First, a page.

Library of Social Science presents
Prisoners of War and Forced Labour: Histories of War and Occupation
Cambridge Scholars Publishing
Prisoners of War and Forced Labour: Histories of War and Occupation
Enemy Images in War Propaganda Editor: Marianne Neerland Soleim
Pages: 240
ISBN: 978-1443817202
Publication Date: 2010
Format: Hardcover
Availability: In Stock
List Price in USD: $49.62
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Studies on WW2 and the Holocaust have long focused on Jewish victims. However, starting in the 1990s, a new wave of research opened the Pandora’s box of the Nazi genocide.

This volume—stemming from a symposium held at the Falstad Memorial and Human Rights Centre (Norway)—focuses on an under-researched topic: prisoners of war and forced labor. 

More than 7 million Allied military personnel were held by the German authorities during WW2, most of them forcibly put to work in the construction of camps, highways and railroads, and in mining, timbering, agriculture and industry. This volume contributes significantly to understanding neglected dimensions of Nazi genocide.

Cambridge Scholars Publishing offers readers the extraordinary opportunity to read substantial portions of their books at no charge. To read the introduction and first chapter at no charge, please click here.
About the Editor
Marianne Neerland Soleim is a Norwegian historian. She is head of the department at the Barents Institute in Kirkenes, which is part of the University of Tromsø - Norway's Arctic University. Her research focuses on the fate of Eastern European prisoners of war during and after World War II.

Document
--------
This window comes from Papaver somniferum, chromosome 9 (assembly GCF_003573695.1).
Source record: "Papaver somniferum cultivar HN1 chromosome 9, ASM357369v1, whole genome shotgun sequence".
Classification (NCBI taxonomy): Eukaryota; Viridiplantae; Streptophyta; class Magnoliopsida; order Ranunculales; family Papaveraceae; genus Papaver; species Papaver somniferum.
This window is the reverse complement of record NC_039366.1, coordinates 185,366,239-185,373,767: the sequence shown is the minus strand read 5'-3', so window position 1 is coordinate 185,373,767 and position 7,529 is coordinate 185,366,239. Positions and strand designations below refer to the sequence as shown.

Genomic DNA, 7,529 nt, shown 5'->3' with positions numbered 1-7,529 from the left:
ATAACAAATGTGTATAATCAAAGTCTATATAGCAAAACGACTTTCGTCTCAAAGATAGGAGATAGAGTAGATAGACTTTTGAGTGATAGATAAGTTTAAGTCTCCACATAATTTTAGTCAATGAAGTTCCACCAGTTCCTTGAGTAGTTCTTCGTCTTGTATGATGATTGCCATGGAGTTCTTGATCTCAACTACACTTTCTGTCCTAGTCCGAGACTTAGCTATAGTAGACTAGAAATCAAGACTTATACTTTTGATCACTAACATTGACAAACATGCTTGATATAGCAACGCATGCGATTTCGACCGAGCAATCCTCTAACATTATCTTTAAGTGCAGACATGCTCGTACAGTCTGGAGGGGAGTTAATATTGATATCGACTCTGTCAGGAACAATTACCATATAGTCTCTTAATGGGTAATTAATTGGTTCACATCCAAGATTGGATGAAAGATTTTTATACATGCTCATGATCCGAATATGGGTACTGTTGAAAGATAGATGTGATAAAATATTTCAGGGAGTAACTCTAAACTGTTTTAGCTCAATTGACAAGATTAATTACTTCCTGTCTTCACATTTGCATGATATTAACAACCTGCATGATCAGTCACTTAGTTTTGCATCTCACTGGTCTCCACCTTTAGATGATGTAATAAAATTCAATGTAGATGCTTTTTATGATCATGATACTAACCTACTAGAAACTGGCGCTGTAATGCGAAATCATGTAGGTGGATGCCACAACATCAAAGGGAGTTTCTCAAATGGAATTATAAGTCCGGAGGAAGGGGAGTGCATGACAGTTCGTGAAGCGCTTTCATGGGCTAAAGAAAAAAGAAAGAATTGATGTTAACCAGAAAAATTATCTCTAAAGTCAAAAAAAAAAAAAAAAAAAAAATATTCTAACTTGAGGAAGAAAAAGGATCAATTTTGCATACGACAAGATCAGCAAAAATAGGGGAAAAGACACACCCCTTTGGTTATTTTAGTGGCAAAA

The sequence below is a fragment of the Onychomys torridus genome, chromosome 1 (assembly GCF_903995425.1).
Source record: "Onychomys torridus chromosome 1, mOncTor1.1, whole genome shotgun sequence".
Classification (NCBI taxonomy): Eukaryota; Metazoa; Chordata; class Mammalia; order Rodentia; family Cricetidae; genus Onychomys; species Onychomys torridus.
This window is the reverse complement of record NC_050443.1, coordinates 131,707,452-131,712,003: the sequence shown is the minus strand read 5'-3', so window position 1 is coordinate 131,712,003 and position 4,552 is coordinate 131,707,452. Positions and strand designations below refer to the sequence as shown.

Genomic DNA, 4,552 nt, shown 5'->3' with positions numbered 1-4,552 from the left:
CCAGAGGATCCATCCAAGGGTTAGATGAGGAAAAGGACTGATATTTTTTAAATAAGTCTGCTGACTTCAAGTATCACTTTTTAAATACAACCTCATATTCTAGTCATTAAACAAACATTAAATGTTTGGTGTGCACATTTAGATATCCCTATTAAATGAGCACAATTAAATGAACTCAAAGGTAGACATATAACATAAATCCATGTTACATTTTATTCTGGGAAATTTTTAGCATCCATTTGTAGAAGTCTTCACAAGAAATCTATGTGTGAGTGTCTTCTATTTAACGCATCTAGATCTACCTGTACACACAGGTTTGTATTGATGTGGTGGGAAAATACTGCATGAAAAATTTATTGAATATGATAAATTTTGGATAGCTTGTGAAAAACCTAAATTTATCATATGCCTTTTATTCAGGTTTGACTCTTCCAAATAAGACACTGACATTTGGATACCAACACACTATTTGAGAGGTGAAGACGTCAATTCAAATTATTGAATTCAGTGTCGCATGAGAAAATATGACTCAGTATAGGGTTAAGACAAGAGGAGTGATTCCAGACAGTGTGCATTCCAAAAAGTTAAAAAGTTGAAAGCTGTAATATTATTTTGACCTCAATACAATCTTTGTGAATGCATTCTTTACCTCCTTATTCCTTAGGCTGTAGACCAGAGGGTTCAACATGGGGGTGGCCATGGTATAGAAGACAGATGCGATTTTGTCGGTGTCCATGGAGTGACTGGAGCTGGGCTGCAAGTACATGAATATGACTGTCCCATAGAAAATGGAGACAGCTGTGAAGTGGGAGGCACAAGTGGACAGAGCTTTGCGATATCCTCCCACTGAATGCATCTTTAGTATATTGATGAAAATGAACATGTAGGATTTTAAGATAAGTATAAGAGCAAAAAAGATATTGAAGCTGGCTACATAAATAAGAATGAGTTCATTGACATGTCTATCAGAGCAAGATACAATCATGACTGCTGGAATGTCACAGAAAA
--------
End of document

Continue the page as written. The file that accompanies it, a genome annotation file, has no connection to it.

Prisoners of War and Forced Labour Histories of War and Occupation

Table of Contents

List of Figures and Tables

  • Introduction: Prisoners of War and Forced Labour: Histories of War and Occupation (Marianne Neerland Soleim)
  • Chapter One: Forgotten Genocide: The Fate of Soviet Prisoners of War (Thomas Earl Porter)
  • Chapter Two: Prisoners of War at the IG Farben Works in Auschwitz (Piotr Setkiewicz)
  • Chapter Three: Forced Labour in the “Third Reich” Styria as a Case Study (Peter Ruggenthaler)
  • Chapter Four: The Ustaša Genocide against Serbs: 1941-1945 (Michele Frucht Levy)
  • Chapter Five: The Vicissitudes of the Polish Prisoners-of-War in the Two Totalitarian Systems on the Years 1939-1945: Similarities and Differences (Edmund Nowak)
  • Chapter Six: Rabbinic Nazi Camp Survivors and the Call for a Religious Protection of Human Prerogatives (Isaac Herskowitz)
  • Chapter Seven: Comparative Perspective on Soviet Prisoners of War in Norway and Foreign Prisoners of War in the European North of Russia during the Second World War (Marina Panikar)
  • Chapter Eight: German Penal Camps in Finland, 1941-1944 (Lars Westerlund)
  • Chapter Nine: Escapes of Allied Prisoners of War and Forced Labourers from German Captivity (Stephen Tyas)
  • Chapter Ten: Landscape of Evil—Archaeology and Nazi POW Camps in Norway: A New Approach (Marek E. Jasinski and Lars F. Stenvik)
  • Chapter Eleven: Finnish Prisoners of War: Specifics of Custody and the Image of Enemy (Dmitri Frolov)


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